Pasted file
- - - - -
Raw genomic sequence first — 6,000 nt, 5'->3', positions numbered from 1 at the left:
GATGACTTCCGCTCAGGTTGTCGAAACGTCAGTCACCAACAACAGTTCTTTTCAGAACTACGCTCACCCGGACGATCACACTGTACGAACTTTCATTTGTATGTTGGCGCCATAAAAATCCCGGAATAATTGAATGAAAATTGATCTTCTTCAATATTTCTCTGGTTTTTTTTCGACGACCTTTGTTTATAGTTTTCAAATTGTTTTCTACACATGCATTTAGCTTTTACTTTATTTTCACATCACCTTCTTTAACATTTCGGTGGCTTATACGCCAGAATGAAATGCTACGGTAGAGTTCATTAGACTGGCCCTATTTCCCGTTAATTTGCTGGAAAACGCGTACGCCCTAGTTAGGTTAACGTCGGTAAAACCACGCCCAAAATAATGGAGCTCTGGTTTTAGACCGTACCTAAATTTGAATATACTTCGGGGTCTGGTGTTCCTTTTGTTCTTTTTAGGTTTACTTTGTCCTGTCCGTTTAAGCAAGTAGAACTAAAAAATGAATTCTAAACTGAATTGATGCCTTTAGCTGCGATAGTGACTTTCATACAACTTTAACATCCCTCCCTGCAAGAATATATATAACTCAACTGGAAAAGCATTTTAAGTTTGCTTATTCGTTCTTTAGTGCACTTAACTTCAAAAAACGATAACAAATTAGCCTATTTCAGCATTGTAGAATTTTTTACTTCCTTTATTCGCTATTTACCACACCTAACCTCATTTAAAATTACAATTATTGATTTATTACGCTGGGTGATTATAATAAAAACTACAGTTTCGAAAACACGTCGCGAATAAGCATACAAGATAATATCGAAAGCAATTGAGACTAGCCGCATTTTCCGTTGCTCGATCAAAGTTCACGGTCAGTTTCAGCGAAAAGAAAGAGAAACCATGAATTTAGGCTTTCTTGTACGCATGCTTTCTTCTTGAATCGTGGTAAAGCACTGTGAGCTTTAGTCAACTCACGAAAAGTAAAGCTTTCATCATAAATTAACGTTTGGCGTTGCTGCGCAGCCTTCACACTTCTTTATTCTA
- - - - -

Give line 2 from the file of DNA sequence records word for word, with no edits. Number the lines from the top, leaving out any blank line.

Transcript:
GATGACTTCCGCTCAGGTTGTCGAAACGTCAGTCACCAACAACAGTTCTTTTCAGAACTACGCTCACCCGGACGATCACACTGTACGAACTTTCATTTGTATGTTGGCGCCATAAAAATCCCGGAATAATTGAATGAAAATTGATCTTCTTCAATATTTCTCTGGTTTTTTTTCGACGACCTTTGTTTATAGTTTTCAAATTGTTTTCTACACATGCATTTAGCTTTTACTTTATTTTCACATCACCTTCTTTAACATTTCGGTGGCTTATACGCCAGAATGAAATGCTACGGTAGAGTTCATTAGACTGGCCCTATTTCCCGTTAATTTGCTGGAAAACGCGTACGCCCTAGTTAGGTTAACGTCGGTAAAACCACGCCCAAAATAATGGAGCTCTGGTTTTAGACCGTACCTAAATTTGAATATACTTCGGGGTCTGGTGTTCCTTTTGTTCTTTTTAGGTTTACTTTGTCCTGTCCGTTTAAGCAAGTAGAACTAAAAAATGAATTCTAAACTGAATTGATGCCTTTAGCTGCGATAGTGACTTTCATACAACTTTAACATCCCTCCCTGCAAGAATATATATAACTCAACTGGAAAAGCATTTTAAGTTTGCTTATTCGTTCTTTAGTGCACTTAACTTCAAAAAACGATAACAAATTAGCCTATTTCAGCATTGTAGAATTTTTTACTTCCTTTATTCGCTATTTACCACACCTAACCTCATTTAAAATTACAATTATTGATTTATTACGCTGGGTGATTATAATAAAAACTACAGTTTCGAAAACACGTCGCGAATAAGCATACAAGATAATATCGAAAGCAATTGAGACTAGCCGCATTTTCCGTTGCTCGATCAAAGTTCACGGTCAGTTTCAGCGAAAAGAAAGAGAAACCATGAATTTAGGCTTTCTTGTACGCATGCTTTCTTCTTGAATCGTGGTAAAGCACTGTGAGCTTTAGTCAACTCACGAAAAGTAAAGCTTTCATCATAAATTAACGTTTGGCGTTGCTGCGCAGCCTTCACACTTCTTTATTCTA